I’m writing this post from Boston Logan airport, where I have a six (!!) hour layover before my flight to San Francisco. Oh, and I took a seven-and-a-half hour flight from London to get here. So by the time I arrive in San Francisco, I will have been in an airport or plane (most likely without sleep) for a full twenty-four hours. Yippee.

The view from the airport window, Boston
The view from the airport window, Boston


When you live abroad for extended periods of time, you have to do this kind of travel fairly often, at least if you want to ever see your family or attend milestone events, which I do. Things get complicated when one’s family lives in San Francisco, which seems to be the furthest city on Earth from every other city I’ve ever lived in or have wanted to live in. (São Paulo-San Francisco was bad. Joburg-San Francisco was ridiculous. London-San Francisco, perhaps not surprisingly, is also not great). But sitting on long plane rides is one of the tradeoffs you make to live in cool, far-flung places. And, as I pointed out a while ago, living abroad does involve some tradeoffs.

My attitude on long-haul travel has shifted over the years. When I was a kid, I loved riding on planes and thought going to the airport was exciting and even a touch glamorous. Then 9-11 happened and I started to get really rattled by turbulence, which, I realize, is not logical, but there it is. (I guess my brain thought the terrorists were shaking the plane? I don’t know. Don’t question it). This new phobia meant that I no longer enjoyed the experience of being on a plane. Airports also no longer seemed glamorous, but instead seemed vaguely menacing. To make matters worse, over the years, my patience for sitting on my butt in a cramped plane seat has decreased as the hassle of air travel has increased. I mean, for the last twelve years or so, going to the airport has become such a colossal pain in the butt, you know? International travel is an even BIGGER pain in the butt, because of customs, and passport controls, and long lines, and time zones, and threat levels, and so on. Just the thought of it is exhausting. But you grit your teeth and you get through it. What’s the alternative? Don’t travel? Come on.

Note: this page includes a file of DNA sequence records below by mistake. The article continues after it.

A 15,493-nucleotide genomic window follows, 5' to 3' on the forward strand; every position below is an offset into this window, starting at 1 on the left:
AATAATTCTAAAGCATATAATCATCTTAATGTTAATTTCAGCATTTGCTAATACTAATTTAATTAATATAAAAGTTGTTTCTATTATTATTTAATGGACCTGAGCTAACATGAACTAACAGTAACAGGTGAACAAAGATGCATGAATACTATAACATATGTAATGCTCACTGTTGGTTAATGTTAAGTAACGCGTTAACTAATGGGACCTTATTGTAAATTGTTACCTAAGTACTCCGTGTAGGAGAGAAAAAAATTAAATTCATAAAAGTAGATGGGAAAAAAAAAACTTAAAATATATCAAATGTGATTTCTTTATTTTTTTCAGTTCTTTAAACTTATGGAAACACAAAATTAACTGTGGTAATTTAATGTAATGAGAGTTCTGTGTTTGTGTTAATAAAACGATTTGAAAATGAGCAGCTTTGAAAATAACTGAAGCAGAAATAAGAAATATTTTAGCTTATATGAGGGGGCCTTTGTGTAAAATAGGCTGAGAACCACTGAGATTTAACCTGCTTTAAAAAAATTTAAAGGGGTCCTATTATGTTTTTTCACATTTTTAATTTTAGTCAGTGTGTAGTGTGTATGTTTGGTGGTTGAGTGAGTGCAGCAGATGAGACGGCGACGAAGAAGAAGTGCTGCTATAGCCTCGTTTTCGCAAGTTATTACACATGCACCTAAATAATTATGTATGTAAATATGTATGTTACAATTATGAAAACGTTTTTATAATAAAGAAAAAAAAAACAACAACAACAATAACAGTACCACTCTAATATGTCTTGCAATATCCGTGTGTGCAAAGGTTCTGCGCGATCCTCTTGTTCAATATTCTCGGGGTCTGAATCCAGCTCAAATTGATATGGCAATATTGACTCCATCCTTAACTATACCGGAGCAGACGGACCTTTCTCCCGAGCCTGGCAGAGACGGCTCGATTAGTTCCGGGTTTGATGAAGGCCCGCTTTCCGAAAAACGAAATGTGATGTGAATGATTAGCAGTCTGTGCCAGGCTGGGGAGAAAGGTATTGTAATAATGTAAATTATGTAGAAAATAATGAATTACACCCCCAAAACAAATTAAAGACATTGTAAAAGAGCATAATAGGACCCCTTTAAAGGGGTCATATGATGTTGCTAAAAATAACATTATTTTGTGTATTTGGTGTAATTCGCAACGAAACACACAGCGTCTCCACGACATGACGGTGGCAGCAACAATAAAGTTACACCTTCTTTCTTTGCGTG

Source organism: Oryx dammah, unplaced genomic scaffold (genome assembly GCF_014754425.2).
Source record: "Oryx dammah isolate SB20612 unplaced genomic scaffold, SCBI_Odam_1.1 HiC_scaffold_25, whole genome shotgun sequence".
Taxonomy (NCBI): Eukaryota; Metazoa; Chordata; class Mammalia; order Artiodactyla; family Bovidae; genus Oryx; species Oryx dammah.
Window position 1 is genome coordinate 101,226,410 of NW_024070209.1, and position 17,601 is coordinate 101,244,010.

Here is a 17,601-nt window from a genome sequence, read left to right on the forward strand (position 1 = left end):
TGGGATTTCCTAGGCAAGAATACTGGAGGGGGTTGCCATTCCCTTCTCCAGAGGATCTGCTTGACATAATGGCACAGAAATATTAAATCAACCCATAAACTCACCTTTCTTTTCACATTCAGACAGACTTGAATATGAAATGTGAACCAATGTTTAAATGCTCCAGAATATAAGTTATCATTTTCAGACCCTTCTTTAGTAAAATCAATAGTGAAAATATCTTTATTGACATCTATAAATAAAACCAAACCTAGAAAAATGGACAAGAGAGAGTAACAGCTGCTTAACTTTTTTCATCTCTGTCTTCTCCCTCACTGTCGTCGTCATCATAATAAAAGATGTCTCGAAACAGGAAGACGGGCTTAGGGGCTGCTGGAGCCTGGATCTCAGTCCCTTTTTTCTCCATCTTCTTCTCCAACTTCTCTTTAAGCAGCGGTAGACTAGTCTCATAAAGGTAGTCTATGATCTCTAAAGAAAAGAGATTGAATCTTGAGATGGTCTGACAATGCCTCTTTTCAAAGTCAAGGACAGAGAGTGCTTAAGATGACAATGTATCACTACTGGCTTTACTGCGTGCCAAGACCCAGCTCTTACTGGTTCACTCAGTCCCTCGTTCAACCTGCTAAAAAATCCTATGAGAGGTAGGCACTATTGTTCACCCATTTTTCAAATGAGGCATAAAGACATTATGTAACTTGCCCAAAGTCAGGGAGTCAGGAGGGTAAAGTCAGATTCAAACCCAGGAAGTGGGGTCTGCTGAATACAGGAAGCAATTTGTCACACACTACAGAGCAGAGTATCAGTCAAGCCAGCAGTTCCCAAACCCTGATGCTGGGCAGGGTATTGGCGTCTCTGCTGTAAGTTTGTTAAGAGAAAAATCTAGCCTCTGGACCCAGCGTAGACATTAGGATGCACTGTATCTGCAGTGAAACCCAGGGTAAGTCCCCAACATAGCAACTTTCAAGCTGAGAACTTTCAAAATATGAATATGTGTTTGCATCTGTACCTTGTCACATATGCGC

Of course, I miss the days when I looked forward to travel, but my attitude toward flying has improved a bit over the years. I no longer white-knuckle it through turbulence, unless it’s really bad. (This blog helped). Today’s travel, so far, has been really smooth, and even had a few moments of luck thrown in. The first bit of luck was that the guy in Heathrow decided not to charge me for my grossly overweight bag (which, oddly, never happens when I’m traveling with Al — hmm!). Then, I got an aisle seat on the plane (score!) and every single time I went to the bathroom (approximately 20 times), the lavatory was empty (double score!). That has NEVER happened to me on a flight before. Normally, I’m the small-bladdered lady standing in the aisle, impatiently waiting for someone to get out of the bathroom, already. But not today! My good luck sort of ran out in Boston when I couldn’t get on an earlier flight to San Francisco and I got charged $50 for my ginormous bag, but at least they let me check in for my flight six hours early. So things aren’t all bad.

Next time I write, I’ll be in San Francisco (and not on a plane OR in an airport). Can’t wait!

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